30 Under 30 2024

5 generative AI tools that caught creators' fancy in 2023

Software giants such as Google and Adobe, as well as specialist startups such as Runway and Descript, showcased new products or features this year that make being a creator a whole new experience

Harichandan Arakali
Published: Dec 5, 2023 05:58:42 PM IST
Updated: Dec 5, 2023 06:07:13 PM IST

5 generative AI tools that caught creators' fancy in 2023Adobe, the giant company in the creativity software space—well known for software like Photoshop and Illustrator–that’s also gobbling up competitors like Figma, released Firefly earlier this year. Image: Shutterestock

1. Adobe Firefly

If you head over to firefly.adobe.com, right there on the screen is a simple interactive option to see how you can play around with images. Just moving the cursor side to side on the main image on the page slides over one option or the other, depending on which way you move the cursor.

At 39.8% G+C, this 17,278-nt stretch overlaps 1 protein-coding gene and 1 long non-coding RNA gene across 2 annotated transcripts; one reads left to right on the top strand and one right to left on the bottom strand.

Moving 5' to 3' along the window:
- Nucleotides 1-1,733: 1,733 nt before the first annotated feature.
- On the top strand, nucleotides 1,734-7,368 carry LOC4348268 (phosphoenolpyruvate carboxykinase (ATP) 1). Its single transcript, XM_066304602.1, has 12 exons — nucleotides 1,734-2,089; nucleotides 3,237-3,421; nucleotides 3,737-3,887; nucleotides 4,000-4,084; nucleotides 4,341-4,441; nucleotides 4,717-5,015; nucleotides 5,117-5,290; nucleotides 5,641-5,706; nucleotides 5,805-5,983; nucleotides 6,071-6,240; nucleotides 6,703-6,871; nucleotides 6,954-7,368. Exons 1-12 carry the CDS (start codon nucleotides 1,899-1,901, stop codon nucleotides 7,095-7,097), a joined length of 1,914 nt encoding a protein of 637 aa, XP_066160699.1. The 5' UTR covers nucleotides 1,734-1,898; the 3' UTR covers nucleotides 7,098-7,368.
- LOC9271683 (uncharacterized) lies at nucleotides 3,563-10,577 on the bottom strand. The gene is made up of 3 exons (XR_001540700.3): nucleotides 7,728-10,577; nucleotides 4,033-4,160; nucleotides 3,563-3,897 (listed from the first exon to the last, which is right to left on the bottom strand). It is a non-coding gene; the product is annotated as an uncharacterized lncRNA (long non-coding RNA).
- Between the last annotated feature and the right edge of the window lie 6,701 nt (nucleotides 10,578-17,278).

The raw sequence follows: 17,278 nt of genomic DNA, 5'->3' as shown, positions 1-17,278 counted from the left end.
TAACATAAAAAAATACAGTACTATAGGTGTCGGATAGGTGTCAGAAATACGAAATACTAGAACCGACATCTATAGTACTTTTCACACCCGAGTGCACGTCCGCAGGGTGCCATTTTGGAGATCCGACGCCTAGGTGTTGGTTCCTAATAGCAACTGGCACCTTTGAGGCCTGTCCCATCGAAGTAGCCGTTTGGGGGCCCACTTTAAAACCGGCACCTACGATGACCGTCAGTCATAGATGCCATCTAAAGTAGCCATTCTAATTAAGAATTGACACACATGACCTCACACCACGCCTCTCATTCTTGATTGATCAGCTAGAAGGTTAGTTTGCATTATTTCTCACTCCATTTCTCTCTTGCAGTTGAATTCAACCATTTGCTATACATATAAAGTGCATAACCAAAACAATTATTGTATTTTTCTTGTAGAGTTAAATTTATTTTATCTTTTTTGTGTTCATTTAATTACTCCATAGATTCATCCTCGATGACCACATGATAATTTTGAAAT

Adobe, the giant company in the creativity software space—well known for software like Photoshop and Illustrator–that’s also gobbling up competitors like Figma, released Firefly earlier this year. It’s now out of beta, barring newer features being added.

Just type natural language inputs into a ‘generate’ box that looks like the familiar search box, for what you’re looking for and Firefly will generate multiple image options and you can dive into one and start tweaking it, by adding more elements.